Something strange happened this week. I posted an album of vintage dog photos on Facebook, which I admit is not that unusual on its face. But one of the comments about the photos at first blush stuck me as odd. Strange. Weird. And it changed my perspective on the way I looked at my childhood at 204.
The commenter said, “If this is your own family it looks like you had a fantastic childhood.” My first thought after reading the comment was, ‘if you only knew.’ Then my second thought was, knew what? The truth? The good, bad and ugly? What was she seeing that I had lost sight of over the years of living and traversing the terrain from childhood to old.
I’ve been pondering her comment ever since. Gazing through the window of my life and wondering what the truth was. Over the years, I’ve written many of the stories of my life growing up at 204. I’ve recounted tales about the kindness of Ma, her Italian culinary skills, cookie baking, sewing phenom, artistic late-bloomer and so much more. I’ve ragged on about the Old Man’s drunken nights, his love of sports, his little league coaching, his job as a breadman, his musical spoon talent, love for animals and birds, his depression and sadness, his generous and kind spirit.
I’ve shared some stories about my older brothers and sister but not a whole lot. By the time I realized that they were my siblings and not just spare parents they were on their way out the door at 204 and onto building families of their own. In the early years they were more like background actors than main characters. My relationships with them were forged after I became an adult. And I’m grateful for that.
Since the childhood comment earlier this week, I have gone back and looked at my stories through her lens. Sure, there was a lot of hard, sad, bad, heartbreaking juju. But there was also a lot of “wonderful.” All kinds of wonderful.
I realized she was right. I did have fantastic childhood. It wasn’t perfect. Far from it. Especially by today’s standards. I grew up in a blue-collar working-class neighborhood with fathers who labored hard and drank too much on Friday nights, mothers who stayed home and raised their kids, wartime shacks, tarred (not paved) streets lined with Manitoba Maples (not gold), barking dogs, stray cats (human and animal), street ball and knock-out ginger, hidden forts and little getaways, backyard skating rinks, soggy back alleys with muskeg traps, schoolyard brawls, kitchen-table fights, loud hollers, whispered secrets, gossip and tattletales, and what I didn’t understand then (because no one did) there was a whole lot of racism going on in Nowheresville.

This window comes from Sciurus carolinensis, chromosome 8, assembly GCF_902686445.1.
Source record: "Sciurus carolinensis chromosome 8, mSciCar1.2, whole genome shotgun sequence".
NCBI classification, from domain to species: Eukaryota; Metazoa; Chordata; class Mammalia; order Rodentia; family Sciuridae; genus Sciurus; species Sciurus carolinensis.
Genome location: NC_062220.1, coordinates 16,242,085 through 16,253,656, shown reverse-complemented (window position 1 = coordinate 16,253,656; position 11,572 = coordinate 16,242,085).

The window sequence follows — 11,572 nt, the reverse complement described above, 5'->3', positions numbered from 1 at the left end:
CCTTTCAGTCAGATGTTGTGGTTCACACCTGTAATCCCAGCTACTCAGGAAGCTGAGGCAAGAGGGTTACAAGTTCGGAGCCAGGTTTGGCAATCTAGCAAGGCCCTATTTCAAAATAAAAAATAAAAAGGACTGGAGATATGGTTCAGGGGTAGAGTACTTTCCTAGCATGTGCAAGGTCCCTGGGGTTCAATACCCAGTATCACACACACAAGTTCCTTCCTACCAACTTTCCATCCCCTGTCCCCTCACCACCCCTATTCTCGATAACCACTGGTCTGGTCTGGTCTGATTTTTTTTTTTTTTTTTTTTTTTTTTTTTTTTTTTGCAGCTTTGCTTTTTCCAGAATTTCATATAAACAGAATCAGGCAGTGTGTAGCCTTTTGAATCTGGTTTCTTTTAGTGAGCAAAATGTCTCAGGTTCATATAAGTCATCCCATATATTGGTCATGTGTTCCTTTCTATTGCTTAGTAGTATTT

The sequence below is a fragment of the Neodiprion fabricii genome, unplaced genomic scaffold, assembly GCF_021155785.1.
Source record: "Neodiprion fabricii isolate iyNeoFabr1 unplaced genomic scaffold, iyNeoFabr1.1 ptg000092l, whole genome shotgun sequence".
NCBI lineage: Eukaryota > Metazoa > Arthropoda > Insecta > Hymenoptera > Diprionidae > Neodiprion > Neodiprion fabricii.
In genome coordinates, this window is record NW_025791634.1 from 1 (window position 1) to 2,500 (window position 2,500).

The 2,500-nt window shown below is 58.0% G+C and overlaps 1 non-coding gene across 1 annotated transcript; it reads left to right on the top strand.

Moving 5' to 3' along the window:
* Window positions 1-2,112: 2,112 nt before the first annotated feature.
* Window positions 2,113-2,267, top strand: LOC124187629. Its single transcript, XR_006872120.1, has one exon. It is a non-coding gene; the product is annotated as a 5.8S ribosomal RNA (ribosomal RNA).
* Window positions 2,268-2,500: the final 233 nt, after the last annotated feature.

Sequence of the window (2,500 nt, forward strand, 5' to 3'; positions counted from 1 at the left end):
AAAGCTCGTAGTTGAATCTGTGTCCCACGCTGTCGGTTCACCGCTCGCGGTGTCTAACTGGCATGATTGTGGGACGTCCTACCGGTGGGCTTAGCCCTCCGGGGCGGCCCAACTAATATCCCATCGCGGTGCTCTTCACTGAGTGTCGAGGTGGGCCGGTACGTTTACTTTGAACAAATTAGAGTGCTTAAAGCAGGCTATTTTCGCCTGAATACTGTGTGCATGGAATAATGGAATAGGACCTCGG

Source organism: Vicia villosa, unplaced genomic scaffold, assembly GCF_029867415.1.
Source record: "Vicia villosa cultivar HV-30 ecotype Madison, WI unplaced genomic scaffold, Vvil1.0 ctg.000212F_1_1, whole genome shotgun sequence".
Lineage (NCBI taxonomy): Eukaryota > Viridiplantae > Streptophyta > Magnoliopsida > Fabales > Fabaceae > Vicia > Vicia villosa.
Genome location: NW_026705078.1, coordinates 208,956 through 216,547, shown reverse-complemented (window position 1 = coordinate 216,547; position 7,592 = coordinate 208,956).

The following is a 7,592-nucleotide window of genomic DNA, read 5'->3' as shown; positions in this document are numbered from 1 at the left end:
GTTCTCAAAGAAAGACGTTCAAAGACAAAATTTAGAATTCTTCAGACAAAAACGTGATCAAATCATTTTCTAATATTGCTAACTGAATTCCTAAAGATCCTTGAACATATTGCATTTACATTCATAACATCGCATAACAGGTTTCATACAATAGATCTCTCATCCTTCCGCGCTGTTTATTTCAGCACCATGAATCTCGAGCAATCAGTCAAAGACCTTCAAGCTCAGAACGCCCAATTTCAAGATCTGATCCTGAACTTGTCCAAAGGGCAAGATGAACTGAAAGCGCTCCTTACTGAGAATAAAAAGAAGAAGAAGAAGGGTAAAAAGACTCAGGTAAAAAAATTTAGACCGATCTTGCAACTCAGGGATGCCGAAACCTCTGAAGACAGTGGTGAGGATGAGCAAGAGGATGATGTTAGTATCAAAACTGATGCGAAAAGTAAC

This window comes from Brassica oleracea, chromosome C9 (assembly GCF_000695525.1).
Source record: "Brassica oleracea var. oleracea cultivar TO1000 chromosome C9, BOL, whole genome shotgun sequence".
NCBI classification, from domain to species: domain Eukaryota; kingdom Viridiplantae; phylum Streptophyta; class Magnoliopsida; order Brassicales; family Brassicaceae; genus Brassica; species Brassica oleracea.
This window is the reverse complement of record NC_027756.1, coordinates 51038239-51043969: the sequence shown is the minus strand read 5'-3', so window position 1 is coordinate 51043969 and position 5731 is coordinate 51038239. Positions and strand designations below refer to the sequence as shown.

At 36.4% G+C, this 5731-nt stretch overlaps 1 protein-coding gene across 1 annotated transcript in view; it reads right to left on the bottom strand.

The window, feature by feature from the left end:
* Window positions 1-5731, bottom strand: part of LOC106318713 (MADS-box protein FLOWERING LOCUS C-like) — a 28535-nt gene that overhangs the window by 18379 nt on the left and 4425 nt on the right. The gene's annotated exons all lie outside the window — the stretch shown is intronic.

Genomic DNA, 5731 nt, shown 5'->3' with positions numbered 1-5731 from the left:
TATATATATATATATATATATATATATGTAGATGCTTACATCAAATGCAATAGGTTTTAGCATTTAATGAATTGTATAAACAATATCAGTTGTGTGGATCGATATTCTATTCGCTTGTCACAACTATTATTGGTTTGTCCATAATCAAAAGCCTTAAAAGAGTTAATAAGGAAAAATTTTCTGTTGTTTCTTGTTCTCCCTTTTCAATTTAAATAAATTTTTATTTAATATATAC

But woven throughout all that noise and mayhem was all this love, kindness, decency, generosity, magnanimity of spirit. Goodness. It was everywhere. In our home, our family, our neighbors, in the schools, the churches, the grocery stores, Agostino’s. It was there in all the small day-to-day human interactions. We didn’t have psychologists or philosophers or deep thinkers. Not even Mr. Rogers or Mr. Dressup. There were no analysts or anyone examining our lives, putting us under a microscope telling us we were fucked-up. Badly. I mean, we knew that on some level, I guess. But then everyone’s life was like that in the neighborhood. It was normal. We were all in the same boat. No pity-parties. Those would come later.
So, I’m grateful to the Facebook commenter who saw what I had lost sight of over the years. I had a fantastic childhood. Not perfect. But fantastic just the same. And I am grateful.